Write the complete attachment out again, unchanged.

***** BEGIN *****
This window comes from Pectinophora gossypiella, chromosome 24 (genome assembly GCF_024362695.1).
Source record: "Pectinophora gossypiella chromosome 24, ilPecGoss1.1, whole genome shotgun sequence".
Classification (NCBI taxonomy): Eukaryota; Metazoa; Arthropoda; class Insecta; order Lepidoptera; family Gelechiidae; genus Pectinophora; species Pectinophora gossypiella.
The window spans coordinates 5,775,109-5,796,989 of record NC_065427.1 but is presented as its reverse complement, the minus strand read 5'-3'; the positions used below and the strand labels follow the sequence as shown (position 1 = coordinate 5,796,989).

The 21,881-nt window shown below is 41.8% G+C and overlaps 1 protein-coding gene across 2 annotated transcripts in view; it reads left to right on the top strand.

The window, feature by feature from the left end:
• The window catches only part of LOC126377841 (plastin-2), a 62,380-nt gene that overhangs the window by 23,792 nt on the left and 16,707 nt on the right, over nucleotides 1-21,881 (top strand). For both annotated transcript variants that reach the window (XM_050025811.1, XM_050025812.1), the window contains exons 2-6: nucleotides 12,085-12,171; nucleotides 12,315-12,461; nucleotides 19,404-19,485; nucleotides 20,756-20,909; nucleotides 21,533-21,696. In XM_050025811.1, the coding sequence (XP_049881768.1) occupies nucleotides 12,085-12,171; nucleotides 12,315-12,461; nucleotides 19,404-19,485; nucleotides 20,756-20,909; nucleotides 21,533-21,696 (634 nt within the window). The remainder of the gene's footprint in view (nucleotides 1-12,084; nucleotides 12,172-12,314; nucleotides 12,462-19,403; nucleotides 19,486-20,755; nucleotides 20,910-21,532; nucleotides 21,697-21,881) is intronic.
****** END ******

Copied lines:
This window comes from Pectinophora gossypiella, chromosome 24 (genome assembly GCF_024362695.1).
Source record: "Pectinophora gossypiella chromosome 24, ilPecGoss1.1, whole genome shotgun sequence".
Classification (NCBI taxonomy): Eukaryota; Metazoa; Arthropoda; class Insecta; order Lepidoptera; family Gelechiidae; genus Pectinophora; species Pectinophora gossypiella.
The window spans coordinates 5,775,109-5,796,989 of record NC_065427.1 but is presented as its reverse complement, the minus strand read 5'-3'; the positions used below and the strand labels follow the sequence as shown (position 1 = coordinate 5,796,989).

The 21,881-nt window shown below is 41.8% G+C and overlaps 1 protein-coding gene across 2 annotated transcripts in view; it reads left to right on the top strand.

The window, feature by feature from the left end:
• The window catches only part of LOC126377841 (plastin-2), a 62,380-nt gene that overhangs the window by 23,792 nt on the left and 16,707 nt on the right, over nucleotides 1-21,881 (top strand). For both annotated transcript variants that reach the window (XM_050025811.1, XM_050025812.1), the window contains exons 2-6: nucleotides 12,085-12,171; nucleotides 12,315-12,461; nucleotides 19,404-19,485; nucleotides 20,756-20,909; nucleotides 21,533-21,696. In XM_050025811.1, the coding sequence (XP_049881768.1) occupies nucleotides 12,085-12,171; nucleotides 12,315-12,461; nucleotides 19,404-19,485; nucleotides 20,756-20,909; nucleotides 21,533-21,696 (634 nt within the window). The remainder of the gene's footprint in view (nucleotides 1-12,084; nucleotides 12,172-12,314; nucleotides 12,462-19,403; nucleotides 19,486-20,755; nucleotides 20,910-21,532; nucleotides 21,697-21,881) is intronic.